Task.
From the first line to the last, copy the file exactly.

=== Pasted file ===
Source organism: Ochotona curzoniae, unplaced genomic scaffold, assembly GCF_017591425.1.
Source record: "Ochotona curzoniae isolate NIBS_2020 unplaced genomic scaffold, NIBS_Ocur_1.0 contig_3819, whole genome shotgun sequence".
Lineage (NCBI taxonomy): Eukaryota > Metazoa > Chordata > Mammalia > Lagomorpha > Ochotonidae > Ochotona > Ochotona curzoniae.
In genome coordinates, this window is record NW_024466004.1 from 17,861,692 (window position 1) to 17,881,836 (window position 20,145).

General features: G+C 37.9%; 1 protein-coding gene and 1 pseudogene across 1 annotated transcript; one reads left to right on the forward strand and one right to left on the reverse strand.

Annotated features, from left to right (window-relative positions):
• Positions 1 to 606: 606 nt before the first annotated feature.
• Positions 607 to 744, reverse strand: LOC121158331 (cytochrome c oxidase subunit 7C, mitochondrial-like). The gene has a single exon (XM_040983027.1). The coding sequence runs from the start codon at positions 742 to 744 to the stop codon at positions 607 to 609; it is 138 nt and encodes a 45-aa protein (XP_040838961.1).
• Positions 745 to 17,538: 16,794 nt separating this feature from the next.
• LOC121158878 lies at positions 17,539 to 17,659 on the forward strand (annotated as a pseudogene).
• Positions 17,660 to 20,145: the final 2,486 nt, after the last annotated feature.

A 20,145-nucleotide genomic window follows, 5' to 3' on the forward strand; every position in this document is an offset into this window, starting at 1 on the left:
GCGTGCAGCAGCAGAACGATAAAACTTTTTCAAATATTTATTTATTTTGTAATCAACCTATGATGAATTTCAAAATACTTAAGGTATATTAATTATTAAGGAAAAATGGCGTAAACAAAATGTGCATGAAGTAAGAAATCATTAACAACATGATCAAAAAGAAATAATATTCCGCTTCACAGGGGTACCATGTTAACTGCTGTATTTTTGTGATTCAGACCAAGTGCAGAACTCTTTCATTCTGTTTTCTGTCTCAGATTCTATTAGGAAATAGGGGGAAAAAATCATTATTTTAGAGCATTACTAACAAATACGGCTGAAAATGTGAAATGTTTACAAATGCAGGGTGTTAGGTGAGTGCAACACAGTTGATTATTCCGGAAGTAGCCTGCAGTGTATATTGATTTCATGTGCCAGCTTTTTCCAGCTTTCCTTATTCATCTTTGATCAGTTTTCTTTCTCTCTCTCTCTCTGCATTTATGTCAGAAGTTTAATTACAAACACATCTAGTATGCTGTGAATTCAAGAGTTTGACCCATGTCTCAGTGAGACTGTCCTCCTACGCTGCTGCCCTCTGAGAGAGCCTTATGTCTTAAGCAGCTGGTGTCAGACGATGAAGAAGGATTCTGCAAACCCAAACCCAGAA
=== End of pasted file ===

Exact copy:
Source organism: Ochotona curzoniae, unplaced genomic scaffold, assembly GCF_017591425.1.
Source record: "Ochotona curzoniae isolate NIBS_2020 unplaced genomic scaffold, NIBS_Ocur_1.0 contig_3819, whole genome shotgun sequence".
Lineage (NCBI taxonomy): Eukaryota > Metazoa > Chordata > Mammalia > Lagomorpha > Ochotonidae > Ochotona > Ochotona curzoniae.
In genome coordinates, this window is record NW_024466004.1 from 17,861,692 (window position 1) to 17,881,836 (window position 20,145).

General features: G+C 37.9%; 1 protein-coding gene and 1 pseudogene across 1 annotated transcript; one reads left to right on the forward strand and one right to left on the reverse strand.

Annotated features, from left to right (window-relative positions):
• Positions 1 to 606: 606 nt before the first annotated feature.
• Positions 607 to 744, reverse strand: LOC121158331 (cytochrome c oxidase subunit 7C, mitochondrial-like). The gene has a single exon (XM_040983027.1). The coding sequence runs from the start codon at positions 742 to 744 to the stop codon at positions 607 to 609; it is 138 nt and encodes a 45-aa protein (XP_040838961.1).
• Positions 745 to 17,538: 16,794 nt separating this feature from the next.
• LOC121158878 lies at positions 17,539 to 17,659 on the forward strand (annotated as a pseudogene).
• Positions 17,660 to 20,145: the final 2,486 nt, after the last annotated feature.

A 20,145-nucleotide genomic window follows, 5' to 3' on the forward strand; every position in this document is an offset into this window, starting at 1 on the left:
GCGTGCAGCAGCAGAACGATAAAACTTTTTCAAATATTTATTTATTTTGTAATCAACCTATGATGAATTTCAAAATACTTAAGGTATATTAATTATTAAGGAAAAATGGCGTAAACAAAATGTGCATGAAGTAAGAAATCATTAACAACATGATCAAAAAGAAATAATATTCCGCTTCACAGGGGTACCATGTTAACTGCTGTATTTTTGTGATTCAGACCAAGTGCAGAACTCTTTCATTCTGTTTTCTGTCTCAGATTCTATTAGGAAATAGGGGGAAAAAATCATTATTTTAGAGCATTACTAACAAATACGGCTGAAAATGTGAAATGTTTACAAATGCAGGGTGTTAGGTGAGTGCAACACAGTTGATTATTCCGGAAGTAGCCTGCAGTGTATATTGATTTCATGTGCCAGCTTTTTCCAGCTTTCCTTATTCATCTTTGATCAGTTTTCTTTCTCTCTCTCTCTCTGCATTTATGTCAGAAGTTTAATTACAAACACATCTAGTATGCTGTGAATTCAAGAGTTTGACCCATGTCTCAGTGAGACTGTCCTCCTACGCTGCTGCCCTCTGAGAGAGCCTTATGTCTTAAGCAGCTGGTGTCAGACGATGAAGAAGGATTCTGCAAACCCAAACCCAGAA